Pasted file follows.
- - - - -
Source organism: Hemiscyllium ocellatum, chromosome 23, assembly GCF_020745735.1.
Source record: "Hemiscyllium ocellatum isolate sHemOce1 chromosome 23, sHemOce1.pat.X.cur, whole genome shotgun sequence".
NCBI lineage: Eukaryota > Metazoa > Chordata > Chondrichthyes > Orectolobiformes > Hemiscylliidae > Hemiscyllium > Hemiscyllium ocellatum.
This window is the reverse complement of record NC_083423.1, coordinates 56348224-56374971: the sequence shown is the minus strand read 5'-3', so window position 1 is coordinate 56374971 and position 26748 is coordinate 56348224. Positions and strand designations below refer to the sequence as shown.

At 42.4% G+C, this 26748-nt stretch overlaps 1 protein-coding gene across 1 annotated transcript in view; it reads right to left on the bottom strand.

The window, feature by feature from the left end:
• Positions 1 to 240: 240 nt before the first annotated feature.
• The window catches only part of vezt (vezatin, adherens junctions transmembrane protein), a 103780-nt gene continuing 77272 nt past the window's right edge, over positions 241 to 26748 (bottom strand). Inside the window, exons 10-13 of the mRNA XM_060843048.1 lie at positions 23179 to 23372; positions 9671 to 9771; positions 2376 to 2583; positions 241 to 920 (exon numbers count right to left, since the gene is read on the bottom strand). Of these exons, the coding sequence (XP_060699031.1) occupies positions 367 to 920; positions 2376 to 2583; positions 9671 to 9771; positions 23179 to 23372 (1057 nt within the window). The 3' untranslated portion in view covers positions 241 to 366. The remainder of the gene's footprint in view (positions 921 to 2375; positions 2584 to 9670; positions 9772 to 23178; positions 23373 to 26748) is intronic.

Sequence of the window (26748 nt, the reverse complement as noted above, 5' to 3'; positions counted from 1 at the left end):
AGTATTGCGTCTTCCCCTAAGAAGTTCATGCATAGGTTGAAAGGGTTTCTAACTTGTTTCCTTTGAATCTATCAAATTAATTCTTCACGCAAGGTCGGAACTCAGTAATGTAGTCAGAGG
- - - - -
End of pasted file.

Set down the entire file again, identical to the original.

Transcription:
Source organism: Hemiscyllium ocellatum, chromosome 23, assembly GCF_020745735.1.
Source record: "Hemiscyllium ocellatum isolate sHemOce1 chromosome 23, sHemOce1.pat.X.cur, whole genome shotgun sequence".
NCBI lineage: Eukaryota > Metazoa > Chordata > Chondrichthyes > Orectolobiformes > Hemiscylliidae > Hemiscyllium > Hemiscyllium ocellatum.
This window is the reverse complement of record NC_083423.1, coordinates 56348224-56374971: the sequence shown is the minus strand read 5'-3', so window position 1 is coordinate 56374971 and position 26748 is coordinate 56348224. Positions and strand designations below refer to the sequence as shown.

At 42.4% G+C, this 26748-nt stretch overlaps 1 protein-coding gene across 1 annotated transcript in view; it reads right to left on the bottom strand.

The window, feature by feature from the left end:
• Positions 1 to 240: 240 nt before the first annotated feature.
• The window catches only part of vezt (vezatin, adherens junctions transmembrane protein), a 103780-nt gene continuing 77272 nt past the window's right edge, over positions 241 to 26748 (bottom strand). Inside the window, exons 10-13 of the mRNA XM_060843048.1 lie at positions 23179 to 23372; positions 9671 to 9771; positions 2376 to 2583; positions 241 to 920 (exon numbers count right to left, since the gene is read on the bottom strand). Of these exons, the coding sequence (XP_060699031.1) occupies positions 367 to 920; positions 2376 to 2583; positions 9671 to 9771; positions 23179 to 23372 (1057 nt within the window). The 3' untranslated portion in view covers positions 241 to 366. The remainder of the gene's footprint in view (positions 921 to 2375; positions 2584 to 9670; positions 9772 to 23178; positions 23373 to 26748) is intronic.

Sequence of the window (26748 nt, the reverse complement as noted above, 5' to 3'; positions counted from 1 at the left end):
AGTATTGCGTCTTCCCCTAAGAAGTTCATGCATAGGTTGAAAGGGTTTCTAACTTGTTTCCTTTGAATCTATCAAATTAATTCTTCACGCAAGGTCGGAACTCAGTAATGTAGTCAGAGG